Tuesday, August 26, 2014

A Glimpse of Heaven: on Death, Faith and Miracles

I just got back from traveling long distance to my grandmother's funeral.  When you have lost a spouse, funerals are not a easy.  They bring back so many emotions and memories, yet I felt compelled to go to comfort my grandpa and my mother.  I was expecting it to be hard, but it was a sweet and tender experience to be there. One that taught me that miracles still occur....

My grandmother had suffered several strokes and was on hospice.  We received word on Sunday that she was no longer able to swallow and take fluids.  Knowing that a healthy adult can only survive a few days without water, the funeral was planned for Friday and flights were arranged for Thursday.  Family was praying for her to go peacefully and quickly.  She did not seem in pain as she quietly breathed in a unresponsive state.  As the week progressed, my grandmother continued to hang on.  Her body began to show signs of eminent shut down, yet morning after morning I awoke to news that she had lasted still another night.

My mother called me often during the week struggling with the situation. I could tell that she wished to be there when her mother passed, but living so far away she did not think it was possible for that to happen.  She began to worry that the funeral may have to be delayed, and that our trip would be for naught. Thursday arrived and we continued with our travel plans, learning on the way to the airport that my grandmother had miraculously made it through yet another night.  That day was my grandparents 64th wedding anniversary.  As I thought while I drove, a very distinct thought formulated in my mind...
"Grandma is waiting for my mother to be there."
I voiced my thought on a family text and another sister confirmed that she had felt the same. My mother was making the 1300 mile trip by car.  I called her and told her that I believed that her mother was waiting for her.  My mother broke down in tears and confessed that in her heart she had wanted to be there, but she didn't even dare pray that such a thing was possible.

Our whole family changed our prayer.  We prayed that grandma would have the strength to make it until that time.  Then we acted in faith to get there as quickly as possible.  Hour by hour she miraculously was sustained by something other than natural laws.  Her frail less than 90 lb body could have never survived on its own for such a time period without fluid.

Some how in her comatose state, 
she was aware of her daughter's secret prayer.  

The daughter who lived so far away and who wished so desperately to be there. Some how in that state she was aware of her anniversary date and wanted to be there with grandpa through that day.

My mother said they were able to drive with very little stops, and they arrived and hour and a half earlier than expected, ahead of those of us who were flying.  My mother hurried to her mother's side and gently cupping her mother's cheek whispered with tears in her eyes...

"Mother, I'm here.  It's Janette.  I know what you've done, I know the sacrifice you have made to stay here.  I love you and I'm so thankful for that.  You can go now."

Within a few minutes of my mother's arrival my grandmother's peaceful breathing changed.  A pained expression came on her face.  It was as if her spirit had been allowed to leave that sick body during that peaceful time and now had to reenter, feeling the pain again.  In less than 5 minutes my grandmother quietly slipped away.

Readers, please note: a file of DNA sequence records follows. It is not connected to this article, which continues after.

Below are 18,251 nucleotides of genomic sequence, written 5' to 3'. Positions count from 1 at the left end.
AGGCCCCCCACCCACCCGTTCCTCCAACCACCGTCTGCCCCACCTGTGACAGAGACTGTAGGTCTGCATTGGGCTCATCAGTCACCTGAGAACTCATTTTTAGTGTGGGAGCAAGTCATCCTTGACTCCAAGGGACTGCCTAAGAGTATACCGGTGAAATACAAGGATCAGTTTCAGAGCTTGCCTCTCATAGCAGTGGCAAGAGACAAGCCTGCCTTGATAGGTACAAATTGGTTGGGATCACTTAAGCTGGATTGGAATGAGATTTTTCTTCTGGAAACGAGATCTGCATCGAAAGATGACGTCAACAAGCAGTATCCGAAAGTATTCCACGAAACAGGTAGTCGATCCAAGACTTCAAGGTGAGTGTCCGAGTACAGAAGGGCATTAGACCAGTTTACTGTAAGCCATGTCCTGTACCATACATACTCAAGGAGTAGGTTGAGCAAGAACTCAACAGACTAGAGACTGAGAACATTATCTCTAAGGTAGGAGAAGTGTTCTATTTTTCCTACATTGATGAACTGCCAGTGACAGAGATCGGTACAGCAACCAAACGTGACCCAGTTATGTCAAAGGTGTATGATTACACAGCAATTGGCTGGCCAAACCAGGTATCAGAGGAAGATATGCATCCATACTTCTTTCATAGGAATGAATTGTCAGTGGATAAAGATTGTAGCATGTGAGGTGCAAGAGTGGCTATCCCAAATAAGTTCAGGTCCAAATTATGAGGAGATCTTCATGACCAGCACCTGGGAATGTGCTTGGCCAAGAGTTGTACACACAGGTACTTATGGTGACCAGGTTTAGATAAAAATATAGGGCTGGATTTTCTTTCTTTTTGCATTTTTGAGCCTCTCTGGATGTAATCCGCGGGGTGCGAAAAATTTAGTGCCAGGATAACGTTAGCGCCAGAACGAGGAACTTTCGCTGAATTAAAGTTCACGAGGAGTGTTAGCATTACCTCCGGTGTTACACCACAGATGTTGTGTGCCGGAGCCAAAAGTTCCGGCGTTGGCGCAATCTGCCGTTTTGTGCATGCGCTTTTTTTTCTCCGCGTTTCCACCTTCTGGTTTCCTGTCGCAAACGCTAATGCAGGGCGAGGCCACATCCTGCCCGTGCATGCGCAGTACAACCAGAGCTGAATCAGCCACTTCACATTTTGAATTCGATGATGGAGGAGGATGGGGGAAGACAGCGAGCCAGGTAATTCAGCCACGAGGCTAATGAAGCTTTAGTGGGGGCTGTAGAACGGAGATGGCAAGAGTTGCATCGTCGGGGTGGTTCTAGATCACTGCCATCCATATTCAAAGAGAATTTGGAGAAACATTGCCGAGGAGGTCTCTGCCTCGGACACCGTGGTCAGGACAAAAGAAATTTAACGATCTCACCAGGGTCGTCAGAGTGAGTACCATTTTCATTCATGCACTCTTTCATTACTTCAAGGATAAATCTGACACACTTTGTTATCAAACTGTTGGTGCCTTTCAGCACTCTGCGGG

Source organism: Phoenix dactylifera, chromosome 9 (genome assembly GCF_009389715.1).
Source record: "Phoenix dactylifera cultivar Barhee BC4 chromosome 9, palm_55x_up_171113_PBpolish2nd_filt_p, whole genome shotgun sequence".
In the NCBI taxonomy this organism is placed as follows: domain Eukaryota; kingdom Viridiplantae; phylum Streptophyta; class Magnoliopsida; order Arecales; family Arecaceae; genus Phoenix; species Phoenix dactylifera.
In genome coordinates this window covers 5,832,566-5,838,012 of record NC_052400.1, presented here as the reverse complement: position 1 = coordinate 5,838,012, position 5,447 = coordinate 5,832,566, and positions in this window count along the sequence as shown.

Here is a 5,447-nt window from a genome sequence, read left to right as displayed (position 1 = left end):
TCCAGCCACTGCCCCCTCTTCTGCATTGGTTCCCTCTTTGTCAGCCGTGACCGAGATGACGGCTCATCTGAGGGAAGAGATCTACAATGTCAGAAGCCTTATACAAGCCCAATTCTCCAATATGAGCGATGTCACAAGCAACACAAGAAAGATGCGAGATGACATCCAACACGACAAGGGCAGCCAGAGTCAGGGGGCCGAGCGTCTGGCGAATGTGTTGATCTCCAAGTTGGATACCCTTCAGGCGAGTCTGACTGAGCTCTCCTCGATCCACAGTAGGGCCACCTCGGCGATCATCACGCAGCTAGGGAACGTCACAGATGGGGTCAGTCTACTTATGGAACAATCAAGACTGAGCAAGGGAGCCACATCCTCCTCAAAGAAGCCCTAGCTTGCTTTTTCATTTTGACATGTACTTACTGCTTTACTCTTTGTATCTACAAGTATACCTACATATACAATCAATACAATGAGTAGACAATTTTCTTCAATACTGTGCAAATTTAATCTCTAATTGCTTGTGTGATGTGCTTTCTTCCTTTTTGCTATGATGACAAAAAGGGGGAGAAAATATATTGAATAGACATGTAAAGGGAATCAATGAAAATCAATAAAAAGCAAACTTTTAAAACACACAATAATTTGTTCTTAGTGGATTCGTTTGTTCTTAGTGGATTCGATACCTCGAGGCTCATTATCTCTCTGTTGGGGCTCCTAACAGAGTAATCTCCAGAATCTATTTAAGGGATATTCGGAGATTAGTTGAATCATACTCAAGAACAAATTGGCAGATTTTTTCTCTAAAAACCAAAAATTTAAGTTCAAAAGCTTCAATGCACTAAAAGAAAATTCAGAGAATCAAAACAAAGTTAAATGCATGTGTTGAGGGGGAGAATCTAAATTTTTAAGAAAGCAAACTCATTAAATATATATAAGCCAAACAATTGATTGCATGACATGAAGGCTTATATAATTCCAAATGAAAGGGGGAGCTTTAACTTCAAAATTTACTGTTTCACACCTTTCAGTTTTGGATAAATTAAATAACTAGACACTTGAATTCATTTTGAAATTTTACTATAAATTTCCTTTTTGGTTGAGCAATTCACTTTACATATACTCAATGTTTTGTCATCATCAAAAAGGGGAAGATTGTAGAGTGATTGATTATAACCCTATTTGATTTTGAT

My father standing at the foot of the bed remarked,

"She was waiting for you."

A little over an hour later, my sister's and I arrived at my grandparents home.  With my husband's plane accident, I had not be able to witness that point when the spirit leaves the body, and in my heart I had wished to be there to experience that spiritual moment.  Yet I had also felt that the presence of too many of us would have distracted my mother and the siblings gathered at her bedside.  It was not what God had planned for me that day.

As I entered the room a sweet calming feeling filled me my head to my toes.  I could feel what I have come to refer to as "presence" in that room.  It was full of love.  It was full of family.  We quietly hugged my grandpa and went to my grandmother's bedside.  I touched her cheek and kissed her forehead which was still slightly warm.  She was so thin, but looked like an angel.

The tears began to flow. 

Not tears of sadness, but tears of gratitude...
for the wonderful person she was, and  
for the example of faith that she had set in her life.

As I quietly gazed at her still frame, I was filled with overwhelming love for my grandma and a deep understanding of the person she truly was inside.  A being not touched by mortal frailties.  I found a rocking chair and just sat, soaking in the love in the room.  I did not want leave for it so reminded me of heaven.  It was as if the door was still swinging from her departure and glimpse of light were still streaming into the room.

We gathered around her bedside and said a family prayer, and then it was time to leave.  As I left the bedroom, I left that feeling behind.  To me it was so stark when I crossed that threshold.

Sometimes there are things that we cannot explain.  They defy what we think of as normal.  We read the bible and believe that miracles occurred in those days, yet cannot fathom that they could still occur.  On my grandparent's 64th wedding anniversary when my grandmother departed this earth after 5 day of no fluid and only 10 minutes after her daughter's arrival, I can attest that a miracle occurred.

God is mindful of us.  He hears those secret prayers and longings of our hearts and is willing to compassionately grant them if we have been obedient to Him.  He loves those who are willing to serve him.  My grandmother was one of those people and so is my mother.  I am forever grateful for both of their examples to me.  They have taught me faith and obedience, and those lessons have carried me through the last 21 months.

Thank you grandma,  I love you!

Sunday, August 17, 2014

Why would a loving God let us suffer?

I am writing a follow-up post on my previous blog, "Is it easier to believe that God does not exist?" to answer a comment from one of my readers who is also a widow. 
 She says, "OK...I believe. I know God is here along with my husband. I know he loves me. BUT...why would he, if he loves me like a Father, make me hurt the way I do? Why would he let us have this much pain? I know as a Mother I would NEVER, EVER want to cause my child to feel like this. Yeah, it's not for us to know yet. Or "Everything happens towards good things." It still hurts. Above you said "He will never force us to do something we don't want to do." Well...I sure don't want to live this life I have now. Why won't he come and get me too?"